Because of the huge resettlement of the POWs into a smaller perimeter that had taken place during the latter days of 1943, the number of performance venues in Changi were now limited to five: The A.I.F. Theatre, Command’s indoor and outdoor theatres, and the Con Depot’s outdoor theatre, as well as the YMCA music marquee—all in the Selarang Area. There is no mention of another performance in The Kokonut Grove Theatre in the records. But a new outdoor venue—The Phoenix Theatre— appeared in January in Hanky Park, which was, according to Huxtable, “over near the Malaya Command building half a mile away, over by No. 3 gate.”[i] These POWs were most likely from the Volunteer Forces who had been in the Southern Area and Up Country. The entertainers called themselves “The Red Rose Players.” Their orchestra was directed by Geoffrey C. Knight and their Stage Manager was S. J. Cole. The Phoenix became another of the Command Theatres.

Playbill for January/February ’44. Dick Wittington, at the A.I.F. Theatre, and Aladdin at Command’s indoor theatre, would finish their runs towards the end of the January. Meanwhile, the Variety show, Roman Rackets, written by Graham Sauvage and produced by S. J. Cole was on at the new Phoenix Theatre at Hanky Park. On 25 January, Noel Coward’s Hay Fever, produced by Osmond Daltry and directed by Chris Buckingham opened at Command’s indoor theatre.

In early February, Shooting High, a Western Farce written by Les Connell & McArthur and produced by Keith Stevens went up at the A.I.F. Theatre, followed by a Variety Show, Bits & Pieces. Huxtable, had this to say about the A.I.F. shows he saw:

The shows are always bright and amusing, if somewhat lowbrow – clever singing, dancing, female impersonations (John Woods) and conjuring tricks (Sid Piddington).[ii] 

The Phoenix Theatre’s show for February was P. G. Wodehouse’s, Good Morning, Bill, produced by John Burne.


[i] Huxtable, 153.

[ii] Huxtable, 153.

Note that all the documents in this series of blogs reside in Sears A. Eldredge Archive in the De Witt Wallace Library at Macalester College, 1600 Grand Avenue, St. Paul, Minnesota, 55105

Sear’s book, Captive Audiences/Captive Performers: Music and Theatre as Strategies for Survival on the Thailand-Burma Railway 1942-1945, was published by Macalester College in St. Paul, Minnesota in 2014, as an open-access e-book and is available here: http://digitalcommons.macalester.edu/thdabooks/22

Christmas Pantomimes, 1943

By Sears Eldredge

Program cover for Aladdin. Desmond Bettany. Courtesy of the Bettany Family.

The former Command Players in their new Little Theatre (formerly Smokey Joe’s) mounted Aladdin: A Christmas Pantomime written by Rich Goodman with a huge cast featuring Norman Backshall as Aladdin, John White as the Princess, and Hugh Elliot at Widow Twankey. It included a Chorus and a “Ballet” of eight harem dancers. Musical arrangements were by J. J. Porter, scenic design was by Derek Cooper, and costumes were by Fred Cooper. Chris Buckingham was the Stage Manager.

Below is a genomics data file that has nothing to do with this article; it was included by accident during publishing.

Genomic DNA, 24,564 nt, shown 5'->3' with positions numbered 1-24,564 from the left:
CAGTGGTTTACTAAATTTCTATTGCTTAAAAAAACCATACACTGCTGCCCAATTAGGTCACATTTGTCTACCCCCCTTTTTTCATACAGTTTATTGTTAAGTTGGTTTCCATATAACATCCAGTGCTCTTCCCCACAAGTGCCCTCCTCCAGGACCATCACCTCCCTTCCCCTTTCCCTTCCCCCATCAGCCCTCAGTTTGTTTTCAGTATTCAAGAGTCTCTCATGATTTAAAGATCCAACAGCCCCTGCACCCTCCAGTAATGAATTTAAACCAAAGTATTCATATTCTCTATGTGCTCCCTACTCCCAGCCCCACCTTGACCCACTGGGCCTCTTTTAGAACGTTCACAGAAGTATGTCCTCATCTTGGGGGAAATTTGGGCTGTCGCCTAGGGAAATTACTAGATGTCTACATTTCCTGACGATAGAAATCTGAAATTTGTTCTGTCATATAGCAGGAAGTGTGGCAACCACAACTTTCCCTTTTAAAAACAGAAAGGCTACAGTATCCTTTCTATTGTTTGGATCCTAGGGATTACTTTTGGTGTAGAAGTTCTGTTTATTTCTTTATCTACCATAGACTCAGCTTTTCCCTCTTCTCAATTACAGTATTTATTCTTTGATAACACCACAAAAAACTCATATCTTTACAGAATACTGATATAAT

The A.I.F. Concert Party opened their pantomime, Dick Whittington and His Cat, on New Year’s Eve. It was produced by John Wood with a book by Leslie Greener. Settings were by Murray Griffin, costumes by Teddy Druitt, lighting by Clarrie Barker, and music/lyrics by Ray Tullipan and Slim De Grey with Bill Middleton directing the orchestra.

Performed by concert party regulars: Keith Stevens played Dick Whittington, his Cat was played by Bob Picken, Ron Caple played Widow Twankey[1]; and Doug Peart, the Sergeant Major.

Dick Wittington and His Cat. A.I.F. Pantomime. Xmas, 1943. Painting by Murray Griffin. AWM.

Both shows were huge successes—just what the M.O.s’ ordered for sick and recovering troops. And so ends 1943. In early 1944, the POWs in Changi would begin the third year of their captivity.


[1] Yes, Widow Twankey appears in more than one pantomime, so there can always be a clothes washing scene where suggestive remarks are made about the state of the underwear.  

Note that all the documents in this series of blogs reside in Sears A. Eldredge Archive in the De Witt Wallace Library at Macalester College, 1600 Grand Avenue, St. Paul, Minnesota, 55105

Sear’s book, Captive Audiences/Captive Performers: Music and Theatre as Strategies for Survival on the Thailand-Burma Railway 1942-1945, was published by Macalester College in St. Paul, Minnesota in 2014, as an open-access e-book and is available here: http://digitalcommons.macalester.edu/thdabooks/22